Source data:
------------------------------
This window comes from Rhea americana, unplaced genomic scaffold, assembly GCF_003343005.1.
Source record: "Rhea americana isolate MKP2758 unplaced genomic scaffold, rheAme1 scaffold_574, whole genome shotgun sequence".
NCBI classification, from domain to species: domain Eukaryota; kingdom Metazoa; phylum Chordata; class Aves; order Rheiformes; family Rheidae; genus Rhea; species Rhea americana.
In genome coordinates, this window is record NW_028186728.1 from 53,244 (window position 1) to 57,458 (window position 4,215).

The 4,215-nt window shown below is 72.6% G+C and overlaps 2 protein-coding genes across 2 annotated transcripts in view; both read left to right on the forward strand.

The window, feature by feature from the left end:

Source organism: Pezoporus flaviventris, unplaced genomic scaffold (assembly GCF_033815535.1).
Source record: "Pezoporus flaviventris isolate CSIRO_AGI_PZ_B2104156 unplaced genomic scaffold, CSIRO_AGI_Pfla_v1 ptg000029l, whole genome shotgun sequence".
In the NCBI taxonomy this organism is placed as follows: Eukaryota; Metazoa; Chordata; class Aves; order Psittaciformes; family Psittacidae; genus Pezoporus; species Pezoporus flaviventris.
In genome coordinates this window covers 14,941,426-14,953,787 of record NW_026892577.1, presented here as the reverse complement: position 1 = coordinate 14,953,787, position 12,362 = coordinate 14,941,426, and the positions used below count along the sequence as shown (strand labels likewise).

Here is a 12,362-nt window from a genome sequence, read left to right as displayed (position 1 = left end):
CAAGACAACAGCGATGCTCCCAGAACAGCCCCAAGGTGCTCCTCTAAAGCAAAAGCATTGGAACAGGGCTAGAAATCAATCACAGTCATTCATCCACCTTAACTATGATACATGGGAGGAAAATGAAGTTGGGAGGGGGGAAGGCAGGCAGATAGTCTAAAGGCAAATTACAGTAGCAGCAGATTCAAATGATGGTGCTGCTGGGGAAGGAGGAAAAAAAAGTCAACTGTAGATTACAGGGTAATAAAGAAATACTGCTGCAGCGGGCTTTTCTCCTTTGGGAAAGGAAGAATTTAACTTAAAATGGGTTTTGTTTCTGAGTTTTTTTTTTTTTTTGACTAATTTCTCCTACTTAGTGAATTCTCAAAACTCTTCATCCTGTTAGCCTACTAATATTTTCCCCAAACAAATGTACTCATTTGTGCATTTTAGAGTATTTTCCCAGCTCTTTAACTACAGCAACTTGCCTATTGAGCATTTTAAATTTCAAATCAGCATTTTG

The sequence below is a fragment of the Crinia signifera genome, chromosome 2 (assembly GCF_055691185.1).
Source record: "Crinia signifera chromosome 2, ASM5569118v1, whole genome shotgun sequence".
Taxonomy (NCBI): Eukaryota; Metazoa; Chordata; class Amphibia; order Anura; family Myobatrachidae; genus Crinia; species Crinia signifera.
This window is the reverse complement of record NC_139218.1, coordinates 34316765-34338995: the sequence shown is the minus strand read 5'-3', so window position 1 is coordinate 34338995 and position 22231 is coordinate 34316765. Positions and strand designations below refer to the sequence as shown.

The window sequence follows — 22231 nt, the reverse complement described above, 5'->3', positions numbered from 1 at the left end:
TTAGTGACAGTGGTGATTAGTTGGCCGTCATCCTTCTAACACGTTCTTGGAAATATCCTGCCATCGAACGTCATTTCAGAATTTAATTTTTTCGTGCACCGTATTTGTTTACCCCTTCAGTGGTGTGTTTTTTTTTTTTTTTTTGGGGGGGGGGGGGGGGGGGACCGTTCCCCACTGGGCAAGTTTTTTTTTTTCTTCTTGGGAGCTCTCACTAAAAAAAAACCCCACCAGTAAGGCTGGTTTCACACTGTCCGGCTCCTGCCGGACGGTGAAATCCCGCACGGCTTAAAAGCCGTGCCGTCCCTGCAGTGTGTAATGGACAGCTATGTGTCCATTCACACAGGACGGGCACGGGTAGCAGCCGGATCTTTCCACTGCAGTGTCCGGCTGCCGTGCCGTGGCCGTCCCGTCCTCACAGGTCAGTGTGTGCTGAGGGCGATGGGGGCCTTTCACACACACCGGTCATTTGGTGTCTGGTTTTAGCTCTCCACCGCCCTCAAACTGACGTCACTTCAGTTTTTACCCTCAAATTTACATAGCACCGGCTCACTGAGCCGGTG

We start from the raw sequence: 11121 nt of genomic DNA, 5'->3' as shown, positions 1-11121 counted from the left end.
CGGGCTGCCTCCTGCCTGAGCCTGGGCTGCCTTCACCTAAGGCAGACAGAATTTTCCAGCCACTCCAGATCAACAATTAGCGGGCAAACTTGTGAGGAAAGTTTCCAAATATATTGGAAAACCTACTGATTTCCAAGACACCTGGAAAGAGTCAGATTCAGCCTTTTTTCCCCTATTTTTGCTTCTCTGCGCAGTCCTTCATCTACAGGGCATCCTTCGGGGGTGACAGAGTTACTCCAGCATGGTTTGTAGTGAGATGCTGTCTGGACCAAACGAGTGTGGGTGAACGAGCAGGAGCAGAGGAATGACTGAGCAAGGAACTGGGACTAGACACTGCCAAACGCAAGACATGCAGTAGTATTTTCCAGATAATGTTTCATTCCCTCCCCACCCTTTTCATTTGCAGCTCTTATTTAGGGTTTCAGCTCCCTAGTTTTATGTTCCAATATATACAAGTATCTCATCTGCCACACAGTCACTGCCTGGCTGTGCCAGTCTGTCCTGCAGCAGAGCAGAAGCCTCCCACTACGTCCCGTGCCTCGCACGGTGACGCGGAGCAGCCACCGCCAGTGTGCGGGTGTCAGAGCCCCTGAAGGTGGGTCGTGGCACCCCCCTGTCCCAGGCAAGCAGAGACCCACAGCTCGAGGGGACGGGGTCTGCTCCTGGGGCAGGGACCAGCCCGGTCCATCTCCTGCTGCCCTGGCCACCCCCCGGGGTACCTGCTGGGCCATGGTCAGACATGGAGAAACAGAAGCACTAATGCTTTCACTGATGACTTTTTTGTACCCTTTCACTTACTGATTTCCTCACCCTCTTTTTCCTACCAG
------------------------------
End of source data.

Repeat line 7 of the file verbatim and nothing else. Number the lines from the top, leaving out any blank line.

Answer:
Source organism: Pezoporus flaviventris, unplaced genomic scaffold (assembly GCF_033815535.1).